Order in Data, Laws of Physics, and Seeing through Walls

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In today’s issue of our #InfocusAI digest, we will discuss the importance of getting your data in order for successful AI performance and tell you about the world’s first library of CV algorithms based on the laws of physics, a smart walking stick for the visually impaired, and a WiFi-based method for tracking people through the walls. You will also learn about large language models exceeding in some ways GPT-3. 

AI focused digest – News from the AI world

Issue 10, 12–26 January 2023

AI needs more order in data

A recent study by NewVantage Partners shows that only 24% of 116 global Fortune 1000 businesses consider themselves data-driven. Even fewer of them (21%) claim that they have what could be considered “data cultures.” And only about a quarter of the companies in this survey think they are doing enough to ensure responsible and ethical use of data. These findings are far from being optimistic. Experts confirm that outstanding issues of data management are a major hindrance to the development of artificial intelligence. A Forbes article citing Mona Chadha from Amazon Web Services says that principal bottlenecks include poor data quality, unfair bias, and lax security. Poor data quality can result in inaccurate computations and inconsistent behavior of AI models, unfair biases may lead to discriminatory behavior, and AI vulnerabilities can play into the hands of fraudsters. Lack of order in data and absence of a data handling culture can bring businesses nothing but financial and reputational losses from the use of AI. So if businesses want to use artificial intelligence to their own benefit, they will have to take this long and thorny path to data-driven management. Read this study to learn more on how global leaders are tackling this problem. 

UCLA releases world’s first physics-based CV library on GitHub

Researchers from the University of California in Los-Angeles have released the world’s first Python library with computer vision algorithms that simulate light propagation based on the laws of physics. The library was named PhyCV. Unlike traditional algorithms, which are a series of hand-crafted empirical rules, this new class of CV algorithms relies on the laws of nature as the backbone for computations. PhyCV currently includes algorithms for Phase-Stretch Transform (PST), Phase-Stretch Adaptive Gradient-field Extractor (PAGE), and Vision Enhancement via Virtual diffraction and coherent Detection (VEViD). CPU and GPU versions of the algorithm are available. See the full library on GitHub

Smart walking stick to help visually impaired better feel their surroundings

Engineers at Colorado University in Boulder have developed a walking stick with a built-in camera and ML algorithms to help people who are visually impaired better understand their surroundings and manage their daily routine. For example, the device can take pictures of the streets during a walk and use computer vision to decide what its owner should do and when, in order to arrive at their desired destination. The stick conveys this information to its user with voice or vibration. The cane uses the same technologies to read and speak out the ingredients of foods in a supermarket, or vibrates when approaching a certain grocery item. It can also guide users to their best choice of table in a cafe. This device will make the lives of visually challenged people much easier, but it will take time before they can actually buy it – engineers still need to make it more compact. See the Colorado University website for more information on the technologies used in the device and on some alternative applications for the smart walking stick.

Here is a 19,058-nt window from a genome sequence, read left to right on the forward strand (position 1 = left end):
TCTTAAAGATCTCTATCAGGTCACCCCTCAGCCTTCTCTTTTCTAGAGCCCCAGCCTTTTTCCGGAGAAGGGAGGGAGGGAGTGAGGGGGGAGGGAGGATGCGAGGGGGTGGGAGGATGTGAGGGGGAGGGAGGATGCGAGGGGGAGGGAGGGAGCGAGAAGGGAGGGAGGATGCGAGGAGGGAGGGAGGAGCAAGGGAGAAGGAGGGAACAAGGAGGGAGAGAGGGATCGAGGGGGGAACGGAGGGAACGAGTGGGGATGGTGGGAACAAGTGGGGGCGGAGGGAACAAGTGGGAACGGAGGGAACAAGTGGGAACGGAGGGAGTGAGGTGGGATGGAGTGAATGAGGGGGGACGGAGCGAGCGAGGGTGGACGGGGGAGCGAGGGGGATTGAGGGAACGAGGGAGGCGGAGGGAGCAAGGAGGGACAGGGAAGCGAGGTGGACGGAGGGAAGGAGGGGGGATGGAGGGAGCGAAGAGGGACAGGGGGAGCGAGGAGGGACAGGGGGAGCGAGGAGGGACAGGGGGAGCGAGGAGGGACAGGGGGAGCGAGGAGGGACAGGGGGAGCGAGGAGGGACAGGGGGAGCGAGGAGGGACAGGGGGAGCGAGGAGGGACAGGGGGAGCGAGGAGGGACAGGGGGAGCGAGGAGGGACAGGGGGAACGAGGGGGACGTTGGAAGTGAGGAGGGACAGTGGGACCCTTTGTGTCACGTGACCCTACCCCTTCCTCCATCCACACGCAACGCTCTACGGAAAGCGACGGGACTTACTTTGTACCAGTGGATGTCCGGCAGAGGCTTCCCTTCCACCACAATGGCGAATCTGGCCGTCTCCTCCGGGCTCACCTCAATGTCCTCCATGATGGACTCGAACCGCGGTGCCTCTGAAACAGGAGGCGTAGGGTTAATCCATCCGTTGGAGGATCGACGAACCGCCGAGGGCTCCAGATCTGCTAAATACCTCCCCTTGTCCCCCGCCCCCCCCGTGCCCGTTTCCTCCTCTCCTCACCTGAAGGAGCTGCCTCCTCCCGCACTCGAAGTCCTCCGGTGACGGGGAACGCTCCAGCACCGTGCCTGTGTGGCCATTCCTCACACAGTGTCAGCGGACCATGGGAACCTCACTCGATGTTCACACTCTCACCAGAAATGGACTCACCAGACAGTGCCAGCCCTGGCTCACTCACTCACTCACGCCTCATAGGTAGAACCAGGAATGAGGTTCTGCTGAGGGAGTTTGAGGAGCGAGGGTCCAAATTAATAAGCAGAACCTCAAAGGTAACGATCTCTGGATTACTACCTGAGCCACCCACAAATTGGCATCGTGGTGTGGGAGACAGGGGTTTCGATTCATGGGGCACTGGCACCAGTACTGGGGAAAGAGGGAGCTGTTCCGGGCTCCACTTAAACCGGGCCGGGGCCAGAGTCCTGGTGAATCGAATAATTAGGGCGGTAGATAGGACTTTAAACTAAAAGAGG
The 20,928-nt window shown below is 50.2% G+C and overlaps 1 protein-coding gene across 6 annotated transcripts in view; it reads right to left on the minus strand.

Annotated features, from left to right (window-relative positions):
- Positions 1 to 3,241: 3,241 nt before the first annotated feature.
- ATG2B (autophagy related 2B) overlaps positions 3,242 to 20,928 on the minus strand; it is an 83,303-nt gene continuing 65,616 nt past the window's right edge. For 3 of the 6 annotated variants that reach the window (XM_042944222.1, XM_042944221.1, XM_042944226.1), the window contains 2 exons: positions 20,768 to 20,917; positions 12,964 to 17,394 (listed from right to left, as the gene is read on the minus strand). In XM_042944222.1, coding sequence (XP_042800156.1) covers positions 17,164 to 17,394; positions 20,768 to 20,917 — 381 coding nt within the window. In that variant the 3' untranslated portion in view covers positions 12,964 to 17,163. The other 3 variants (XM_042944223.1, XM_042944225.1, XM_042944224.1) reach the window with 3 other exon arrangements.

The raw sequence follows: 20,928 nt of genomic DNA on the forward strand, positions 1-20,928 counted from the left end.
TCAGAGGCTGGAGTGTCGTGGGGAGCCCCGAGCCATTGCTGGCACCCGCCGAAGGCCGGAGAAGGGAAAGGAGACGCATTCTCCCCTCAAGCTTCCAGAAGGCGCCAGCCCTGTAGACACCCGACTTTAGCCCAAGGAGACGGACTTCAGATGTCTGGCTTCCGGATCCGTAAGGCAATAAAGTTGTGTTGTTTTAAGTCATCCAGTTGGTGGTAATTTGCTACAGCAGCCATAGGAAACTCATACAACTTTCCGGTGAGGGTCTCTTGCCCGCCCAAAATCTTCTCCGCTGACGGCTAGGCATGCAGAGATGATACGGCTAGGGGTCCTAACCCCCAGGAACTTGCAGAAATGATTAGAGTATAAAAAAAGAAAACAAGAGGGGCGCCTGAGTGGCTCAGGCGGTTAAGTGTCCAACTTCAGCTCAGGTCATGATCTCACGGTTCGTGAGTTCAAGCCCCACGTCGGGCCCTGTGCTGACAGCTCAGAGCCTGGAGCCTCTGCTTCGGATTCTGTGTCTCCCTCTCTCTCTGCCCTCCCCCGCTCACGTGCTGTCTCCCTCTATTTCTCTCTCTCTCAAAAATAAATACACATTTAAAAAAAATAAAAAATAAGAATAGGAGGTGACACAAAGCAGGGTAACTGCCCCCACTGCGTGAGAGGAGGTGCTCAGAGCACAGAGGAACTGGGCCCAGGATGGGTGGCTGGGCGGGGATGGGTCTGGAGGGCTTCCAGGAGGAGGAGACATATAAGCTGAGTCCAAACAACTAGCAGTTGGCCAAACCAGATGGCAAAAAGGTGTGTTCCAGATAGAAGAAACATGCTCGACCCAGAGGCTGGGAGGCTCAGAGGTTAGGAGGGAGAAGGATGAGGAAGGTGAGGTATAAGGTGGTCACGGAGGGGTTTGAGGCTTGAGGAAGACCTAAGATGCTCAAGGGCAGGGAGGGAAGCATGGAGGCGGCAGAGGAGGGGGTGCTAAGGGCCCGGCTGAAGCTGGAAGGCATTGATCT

Not by GPT-3 alone

When it comes to large language models (LLMs), GPT-3 is the first thing you would name today. However, LLMs are much more than just that. The Indian Express calls out several other large language models that, even though not as popular as OpenAI’s brainchild, are certainly worth the notice for their highly valuable traits. For example, ERNIE Titan language model designed by China’s tech giant Baidu was trained to tell the difference between text created by a human and text generated by itself. This helps the model rate the credibility of generated content, which makes it more valuable in the eyes of consumers. Or take YaLM 100B by Yandex. It may not be as powerful as GPT-3 (100 billion parameters versus 175 billion), but it is available for free and can be used both for research and commercial applications. The model has been published on GitHub under the Apache 2.0 license. There is also Megatron-NLG created by NVIDIA and Microsoft with 530 billion parameters – three times more than in GPT-3. The list also includes Gopher by DeepMind and BLOOM by BigScience. Read this article for more on their strengths versus GPT-3. 

WiFi will help you see through walls

Researchers from Carnegie Mellon University have come up with yet another way to “see” through walls – using WiFi. They developed a deep neural network that matches the phase and amplitude of WiFi signals against the UV coordinates of body parts to determine a person’s posture just as well as other equivalent applications would do. This research paper offers an in-depth insight into the technology. It also describes how this technology paves the way to cheaper methods of tracking people without intruding on their privacy. The latter, though, raises some  doubts…  

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